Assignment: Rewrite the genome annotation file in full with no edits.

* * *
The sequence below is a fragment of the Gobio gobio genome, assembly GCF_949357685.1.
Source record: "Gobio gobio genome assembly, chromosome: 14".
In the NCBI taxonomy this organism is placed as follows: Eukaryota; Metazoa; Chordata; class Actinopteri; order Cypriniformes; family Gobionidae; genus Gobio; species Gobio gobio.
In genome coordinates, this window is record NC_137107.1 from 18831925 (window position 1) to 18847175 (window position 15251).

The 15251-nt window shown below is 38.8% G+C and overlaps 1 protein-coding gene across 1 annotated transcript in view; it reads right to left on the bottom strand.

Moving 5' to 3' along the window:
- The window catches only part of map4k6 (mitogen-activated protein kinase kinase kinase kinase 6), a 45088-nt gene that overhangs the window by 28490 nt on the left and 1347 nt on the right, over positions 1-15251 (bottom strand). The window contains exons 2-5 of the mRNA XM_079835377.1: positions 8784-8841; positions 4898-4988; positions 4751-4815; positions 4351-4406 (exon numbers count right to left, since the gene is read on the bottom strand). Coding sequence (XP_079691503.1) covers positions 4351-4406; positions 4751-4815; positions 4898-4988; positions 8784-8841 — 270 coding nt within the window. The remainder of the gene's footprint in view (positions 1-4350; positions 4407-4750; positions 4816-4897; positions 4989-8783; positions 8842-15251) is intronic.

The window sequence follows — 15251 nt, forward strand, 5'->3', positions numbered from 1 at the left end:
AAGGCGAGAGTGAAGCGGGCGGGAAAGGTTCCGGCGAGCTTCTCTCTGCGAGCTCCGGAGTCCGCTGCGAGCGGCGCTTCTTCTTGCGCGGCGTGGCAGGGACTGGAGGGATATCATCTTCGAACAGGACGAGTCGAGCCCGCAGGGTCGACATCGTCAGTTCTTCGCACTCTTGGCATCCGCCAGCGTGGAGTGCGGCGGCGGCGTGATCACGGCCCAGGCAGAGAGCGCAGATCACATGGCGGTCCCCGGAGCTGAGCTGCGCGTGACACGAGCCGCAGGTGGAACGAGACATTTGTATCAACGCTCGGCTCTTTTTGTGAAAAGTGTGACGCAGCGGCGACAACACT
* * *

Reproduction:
The sequence below is a fragment of the Gobio gobio genome, assembly GCF_949357685.1.
Source record: "Gobio gobio genome assembly, chromosome: 14".
In the NCBI taxonomy this organism is placed as follows: Eukaryota; Metazoa; Chordata; class Actinopteri; order Cypriniformes; family Gobionidae; genus Gobio; species Gobio gobio.
In genome coordinates, this window is record NC_137107.1 from 18831925 (window position 1) to 18847175 (window position 15251).

The 15251-nt window shown below is 38.8% G+C and overlaps 1 protein-coding gene across 1 annotated transcript in view; it reads right to left on the bottom strand.

Moving 5' to 3' along the window:
- The window catches only part of map4k6 (mitogen-activated protein kinase kinase kinase kinase 6), a 45088-nt gene that overhangs the window by 28490 nt on the left and 1347 nt on the right, over positions 1-15251 (bottom strand). The window contains exons 2-5 of the mRNA XM_079835377.1: positions 8784-8841; positions 4898-4988; positions 4751-4815; positions 4351-4406 (exon numbers count right to left, since the gene is read on the bottom strand). Coding sequence (XP_079691503.1) covers positions 4351-4406; positions 4751-4815; positions 4898-4988; positions 8784-8841 — 270 coding nt within the window. The remainder of the gene's footprint in view (positions 1-4350; positions 4407-4750; positions 4816-4897; positions 4989-8783; positions 8842-15251) is intronic.

The window sequence follows — 15251 nt, forward strand, 5'->3', positions numbered from 1 at the left end:
AAGGCGAGAGTGAAGCGGGCGGGAAAGGTTCCGGCGAGCTTCTCTCTGCGAGCTCCGGAGTCCGCTGCGAGCGGCGCTTCTTCTTGCGCGGCGTGGCAGGGACTGGAGGGATATCATCTTCGAACAGGACGAGTCGAGCCCGCAGGGTCGACATCGTCAGTTCTTCGCACTCTTGGCATCCGCCAGCGTGGAGTGCGGCGGCGGCGTGATCACGGCCCAGGCAGAGAGCGCAGATCACATGGCGGTCCCCGGAGCTGAGCTGCGCGTGACACGAGCCGCAGGTGGAACGAGACATTTGTATCAACGCTCGGCTCTTTTTGTGAAAAGTGTGACGCAGCGGCGACAACACT